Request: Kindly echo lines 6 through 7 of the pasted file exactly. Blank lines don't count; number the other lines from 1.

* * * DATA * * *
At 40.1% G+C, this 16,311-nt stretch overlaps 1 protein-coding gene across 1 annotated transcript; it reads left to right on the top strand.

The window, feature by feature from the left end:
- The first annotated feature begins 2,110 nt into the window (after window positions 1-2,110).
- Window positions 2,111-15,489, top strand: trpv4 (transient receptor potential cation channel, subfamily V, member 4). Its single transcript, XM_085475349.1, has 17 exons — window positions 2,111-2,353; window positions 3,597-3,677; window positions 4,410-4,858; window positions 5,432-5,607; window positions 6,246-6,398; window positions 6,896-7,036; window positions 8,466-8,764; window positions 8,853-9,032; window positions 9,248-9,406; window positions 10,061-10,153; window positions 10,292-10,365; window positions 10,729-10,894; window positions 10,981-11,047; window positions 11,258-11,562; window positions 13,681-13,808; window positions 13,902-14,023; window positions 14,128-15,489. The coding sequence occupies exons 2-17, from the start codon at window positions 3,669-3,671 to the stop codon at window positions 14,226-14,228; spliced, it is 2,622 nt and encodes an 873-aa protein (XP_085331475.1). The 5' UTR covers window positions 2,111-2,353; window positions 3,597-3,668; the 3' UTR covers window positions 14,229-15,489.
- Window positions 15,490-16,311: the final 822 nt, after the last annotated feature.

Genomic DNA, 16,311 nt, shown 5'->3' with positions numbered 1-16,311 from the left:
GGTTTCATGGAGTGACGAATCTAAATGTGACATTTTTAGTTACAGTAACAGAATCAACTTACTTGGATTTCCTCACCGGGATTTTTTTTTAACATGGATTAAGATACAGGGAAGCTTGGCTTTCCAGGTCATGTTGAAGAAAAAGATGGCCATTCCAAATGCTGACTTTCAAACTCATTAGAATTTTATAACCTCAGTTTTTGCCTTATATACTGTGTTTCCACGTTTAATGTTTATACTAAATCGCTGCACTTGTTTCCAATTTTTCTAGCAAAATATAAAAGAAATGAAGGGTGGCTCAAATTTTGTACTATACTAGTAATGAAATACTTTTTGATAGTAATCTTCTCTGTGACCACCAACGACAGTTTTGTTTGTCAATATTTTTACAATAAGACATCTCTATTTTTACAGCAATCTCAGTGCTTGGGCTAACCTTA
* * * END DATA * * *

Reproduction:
Genomic DNA, 16,311 nt, shown 5'->3' with positions numbered 1-16,311 from the left:
GGTTTCATGGAGTGACGAATCTAAATGTGACATTTTTAGTTACAGTAACAGAATCAACTTACTTGGATTTCCTCACCGGGATTTTTTTTTAACATGGATTAAGATACAGGGAAGCTTGGCTTTCCAGGTCATGTTGAAGAAAAAGATGGCCATTCCAAATGCTGACTTTCAAACTCATTAGAATTTTATAACCTCAGTTTTTGCCTTATATACTGTGTTTCCACGTTTAATGTTTATACTAAATCGCTGCACTTGTTTCCAATTTTTCTAGCAAAATATAAAAGAAATGAAGGGTGGCTCAAATTTTGTACTATACTAGTAATGAAATACTTTTTGATAGTAATCTTCTCTGTGACCACCAACGACAGTTTTGTTTGTCAATATTTTTACAATAAGACATCTCTATTTTTACAGCAATCTCAGTGCTTGGGCTAACCTTA